- Lifespan: 5-6 years
Bleeding Heart Tetras & Bettas
Bleeding heart tetras are often known to be nipping fish and that’s the biggest reason you should avoid them. They are also incredibly speedy which means that your betta is going to have a hard time swimming away from them.
However, this does also mean if you were to get bleeding heart tetras that were peaceful they would be able to escape a bettas nipping.
If you insist on getting bleeding heart tetras then you should definitely add a lot of plant life to your tank to give your betta plenty of places to hide.
You should also use a large tank to try and keep your betta and tetras from getting under each other’s skin.
- Temperature: 72-8o°F
- pH: 6.6-7.8
- Size: 2.5 inches
- Lifespan 3-5 Years
Serpae tetras are fantastic starter fish and they look amazing but you shouldn’t add them with your betta.
The first reasons you shouldn’t add serpae tetras is because they are extremely nippy fish. They will often chase and nip fish that are slower than them.
And to add to that, they also dislike fish that have flowing tails and are brightly colored. As you can imagine, putting them in with a betta will spell trouble for both fish.
And lastly, serpae tetras will compete for food during feeding time. Meaning your betta may have a hard time not getting his food stolen from him.
- Temperature: 72-79°F
- pH: 5.5-7.5
- Size: 1.75 inches
- Lifespan: 3-7 Years
How To Introduce Tetras To A Betta Tank
It isn’t advised to add tetras or any fish directly to your main tank when you first get them. Because if the fish you plan on adding are sick or carrying any illnesses then they may infect the tank.
This is especially true with a lot of tetras. So before adding tetras to your tank, you should always add them to a quarantine tank first. Tetras can often stress easily when being introduced to a new tank, which means they are more likely to develop an illness such as ich or velvet.
When setting up your quarantine tank, you should add water from your main tank to acclimatize your tetras better. This is also more beneficial than using conditioned water because your tetra won’t have to acclimatize twice.
Using a quarantine tank is especially important if you order tetras online. Tetras don’t ship well so if you can’t get your tetras from a local shop it’s well worth using a quarantine tank.
How To Minimize Fin Nipping
If you notice fin nipping or the signs you can help minimize the chance of it happening again.
The first thing to do is to make sure your tetra school is big enough. If fin nipping is occurring and you haven’t got 12 tetras schooling together, then try adding more tetras. This helps reduce stress levels keeping your tetras calm.
Also, fin nipping occurs more often if tetras aren’t getting enough exercise, or can’t roam enough. So if you’re housing tetras in a tank that is too small then fin nipping may occur. If you think this is the case then you should consider buying a bigger tank that’s at least 20 gallons. And your tank should have more width than height when housing tetras.
If after all this a tetra is still nipping your betta the only thing left to do is rehouse it. You can either move the tetra to a new tank or if you have to, try and take it back to the pet store. But if you do this, don’t expect a refund, and they still may not take it.
What To Do If Your Betta Is Chasing Tetras
Sometimes it’s not the tetras that cause problems, but rather your betta. Bettas may chase tetras around the tank in which case it can be hard to find a solution. If your betta or tetras have recently been added to a tank, then this chasing may pass once a betta has established his territory.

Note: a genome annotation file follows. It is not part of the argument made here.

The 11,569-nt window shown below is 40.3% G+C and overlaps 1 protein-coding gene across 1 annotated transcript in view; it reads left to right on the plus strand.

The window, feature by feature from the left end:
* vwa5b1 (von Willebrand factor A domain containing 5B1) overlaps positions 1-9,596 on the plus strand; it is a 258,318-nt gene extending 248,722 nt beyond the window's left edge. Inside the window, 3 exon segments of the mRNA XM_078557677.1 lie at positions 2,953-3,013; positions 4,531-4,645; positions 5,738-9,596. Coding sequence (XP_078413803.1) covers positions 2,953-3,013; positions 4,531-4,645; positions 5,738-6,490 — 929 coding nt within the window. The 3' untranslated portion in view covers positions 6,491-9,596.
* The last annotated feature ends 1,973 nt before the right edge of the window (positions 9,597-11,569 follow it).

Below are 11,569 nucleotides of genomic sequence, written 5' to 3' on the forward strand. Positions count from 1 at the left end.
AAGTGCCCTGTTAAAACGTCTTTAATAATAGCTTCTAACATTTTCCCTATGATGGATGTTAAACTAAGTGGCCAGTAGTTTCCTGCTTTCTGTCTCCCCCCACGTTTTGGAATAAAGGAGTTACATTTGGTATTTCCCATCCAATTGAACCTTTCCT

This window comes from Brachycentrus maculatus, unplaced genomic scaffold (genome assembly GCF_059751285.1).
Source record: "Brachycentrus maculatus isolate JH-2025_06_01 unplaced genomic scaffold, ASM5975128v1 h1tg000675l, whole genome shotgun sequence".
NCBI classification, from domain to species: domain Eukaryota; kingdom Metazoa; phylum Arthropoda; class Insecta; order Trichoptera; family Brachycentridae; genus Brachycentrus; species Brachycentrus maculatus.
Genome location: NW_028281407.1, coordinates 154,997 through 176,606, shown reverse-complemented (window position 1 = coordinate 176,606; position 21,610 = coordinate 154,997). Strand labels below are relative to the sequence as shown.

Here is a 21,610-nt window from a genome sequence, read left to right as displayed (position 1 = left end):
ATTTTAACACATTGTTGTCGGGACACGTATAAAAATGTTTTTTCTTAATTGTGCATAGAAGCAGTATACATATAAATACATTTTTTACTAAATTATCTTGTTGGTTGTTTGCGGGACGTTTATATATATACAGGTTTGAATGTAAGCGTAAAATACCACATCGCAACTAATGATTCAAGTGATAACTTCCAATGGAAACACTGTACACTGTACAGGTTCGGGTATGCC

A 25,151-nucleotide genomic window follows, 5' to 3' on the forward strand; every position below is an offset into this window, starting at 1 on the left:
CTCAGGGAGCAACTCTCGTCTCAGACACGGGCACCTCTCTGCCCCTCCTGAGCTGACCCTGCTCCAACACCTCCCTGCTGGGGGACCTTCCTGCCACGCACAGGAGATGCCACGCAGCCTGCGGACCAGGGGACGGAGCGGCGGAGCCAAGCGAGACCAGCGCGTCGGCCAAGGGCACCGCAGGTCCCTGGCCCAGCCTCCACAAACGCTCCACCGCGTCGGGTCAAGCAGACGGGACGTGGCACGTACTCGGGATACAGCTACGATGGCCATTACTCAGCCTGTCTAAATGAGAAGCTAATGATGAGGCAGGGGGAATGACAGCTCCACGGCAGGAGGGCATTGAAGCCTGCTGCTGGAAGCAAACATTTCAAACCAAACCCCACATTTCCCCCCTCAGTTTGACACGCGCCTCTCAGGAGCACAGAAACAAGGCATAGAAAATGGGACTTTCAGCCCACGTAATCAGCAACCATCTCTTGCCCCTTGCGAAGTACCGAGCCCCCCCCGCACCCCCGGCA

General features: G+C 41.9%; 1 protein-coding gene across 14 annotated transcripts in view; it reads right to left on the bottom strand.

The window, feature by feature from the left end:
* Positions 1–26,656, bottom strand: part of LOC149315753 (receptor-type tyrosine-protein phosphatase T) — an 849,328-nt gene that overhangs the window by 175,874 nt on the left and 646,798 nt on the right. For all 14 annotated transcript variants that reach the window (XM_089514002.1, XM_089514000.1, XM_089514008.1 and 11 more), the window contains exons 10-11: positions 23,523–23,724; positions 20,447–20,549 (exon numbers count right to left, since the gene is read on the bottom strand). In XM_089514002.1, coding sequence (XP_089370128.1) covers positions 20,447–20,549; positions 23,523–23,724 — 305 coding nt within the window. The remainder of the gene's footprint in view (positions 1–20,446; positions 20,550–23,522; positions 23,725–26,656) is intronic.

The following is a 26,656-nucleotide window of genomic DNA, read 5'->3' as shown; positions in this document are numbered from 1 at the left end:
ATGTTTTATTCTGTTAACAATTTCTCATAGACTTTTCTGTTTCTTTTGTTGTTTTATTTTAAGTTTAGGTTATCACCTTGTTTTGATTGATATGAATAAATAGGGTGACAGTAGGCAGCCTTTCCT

However, it’s important to remember that bettas are often fish that need to be on their own. If your betta is chasing your tetras or starts attacking them, then you’ll need to remove him or the tetras.
There are two things you can do in this situation. The first thing is buying a tank divider. By doing this you can place all your tetras in one half of the tank and your betta in the other. The only other option apart from this is move one or the other to another tank.
As a last resort, you can try to take your fish back to the shop.
Things To Remember
- It’s always important to remember that all betta fish are different. While the information on this page is useful in most cases, depending on the temperament of your betta, it may be impossible to house any fish with him. If you’ve never housed a fish with your betta before then you should have a backup tank ready in case he doesn’t want any tank mates.
- When you’re choosing tetras make sure they are adults. Even if your betta is friendly, they’re still opportunistic eaters. That means given the chance he may still try to eat a small tetra.
- Check to make sure that you aren’t buying a sick tetra either. You can tell an unhealthy fish by the way that they act. If they appear to be isolated, lethargic or showing clear signs of illness then make sure not to buy them.
- If you plan on adding tetras to your tank then they’re going to need a minimum of 20 gallons. Make sure that your tank has a lot of width as well. And even though 20 gallons is the minimum you should still aim bigger for a whole variety of reasons including, keeping the water more stable, reducing bioload and keeping fish happy.
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If you liked this article remember to leave a comment in the description below and if you have any more questions don’t be afraid to ask. If you’re curious about other fish that can live with your betta then why not check out some of these articles:
- Betta Fish And Guppies – Contrary to what you may have heard, there are times when bettas and guppies can live together. If you want to find out how, and the ways you can improve the chances of that happening then read this article!